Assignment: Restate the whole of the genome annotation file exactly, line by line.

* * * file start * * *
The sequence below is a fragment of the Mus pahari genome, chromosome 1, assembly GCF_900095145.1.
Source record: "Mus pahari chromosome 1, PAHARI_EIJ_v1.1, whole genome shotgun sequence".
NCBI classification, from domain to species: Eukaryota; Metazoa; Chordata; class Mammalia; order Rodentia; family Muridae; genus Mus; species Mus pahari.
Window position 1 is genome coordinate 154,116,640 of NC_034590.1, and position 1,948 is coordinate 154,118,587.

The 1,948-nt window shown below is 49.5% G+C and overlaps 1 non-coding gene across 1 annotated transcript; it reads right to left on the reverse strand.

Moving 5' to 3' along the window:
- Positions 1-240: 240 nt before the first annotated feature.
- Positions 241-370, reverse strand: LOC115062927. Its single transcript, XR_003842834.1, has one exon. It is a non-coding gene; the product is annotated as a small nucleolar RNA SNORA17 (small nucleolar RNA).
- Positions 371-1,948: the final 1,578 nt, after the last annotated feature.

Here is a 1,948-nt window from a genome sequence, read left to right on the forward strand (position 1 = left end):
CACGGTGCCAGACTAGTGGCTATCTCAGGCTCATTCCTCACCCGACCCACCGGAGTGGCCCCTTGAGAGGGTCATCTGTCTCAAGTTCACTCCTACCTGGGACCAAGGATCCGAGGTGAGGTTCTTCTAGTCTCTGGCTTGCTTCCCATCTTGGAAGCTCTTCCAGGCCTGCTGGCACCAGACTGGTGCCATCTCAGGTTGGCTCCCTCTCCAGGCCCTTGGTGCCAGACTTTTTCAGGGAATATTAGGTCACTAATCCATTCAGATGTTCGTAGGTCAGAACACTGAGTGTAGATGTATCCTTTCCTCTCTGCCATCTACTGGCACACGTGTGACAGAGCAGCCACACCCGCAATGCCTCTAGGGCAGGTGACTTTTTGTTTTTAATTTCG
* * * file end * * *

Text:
The sequence below is a fragment of the Mus pahari genome, chromosome 1, assembly GCF_900095145.1.
Source record: "Mus pahari chromosome 1, PAHARI_EIJ_v1.1, whole genome shotgun sequence".
NCBI classification, from domain to species: Eukaryota; Metazoa; Chordata; class Mammalia; order Rodentia; family Muridae; genus Mus; species Mus pahari.
Window position 1 is genome coordinate 154,116,640 of NC_034590.1, and position 1,948 is coordinate 154,118,587.

The 1,948-nt window shown below is 49.5% G+C and overlaps 1 non-coding gene across 1 annotated transcript; it reads right to left on the reverse strand.

Moving 5' to 3' along the window:
- Positions 1-240: 240 nt before the first annotated feature.
- Positions 241-370, reverse strand: LOC115062927. Its single transcript, XR_003842834.1, has one exon. It is a non-coding gene; the product is annotated as a small nucleolar RNA SNORA17 (small nucleolar RNA).
- Positions 371-1,948: the final 1,578 nt, after the last annotated feature.

Here is a 1,948-nt window from a genome sequence, read left to right on the forward strand (position 1 = left end):
CACGGTGCCAGACTAGTGGCTATCTCAGGCTCATTCCTCACCCGACCCACCGGAGTGGCCCCTTGAGAGGGTCATCTGTCTCAAGTTCACTCCTACCTGGGACCAAGGATCCGAGGTGAGGTTCTTCTAGTCTCTGGCTTGCTTCCCATCTTGGAAGCTCTTCCAGGCCTGCTGGCACCAGACTGGTGCCATCTCAGGTTGGCTCCCTCTCCAGGCCCTTGGTGCCAGACTTTTTCAGGGAATATTAGGTCACTAATCCATTCAGATGTTCGTAGGTCAGAACACTGAGTGTAGATGTATCCTTTCCTCTCTGCCATCTACTGGCACACGTGTGACAGAGCAGCCACACCCGCAATGCCTCTAGGGCAGGTGACTTTTTGTTTTTAATTTCG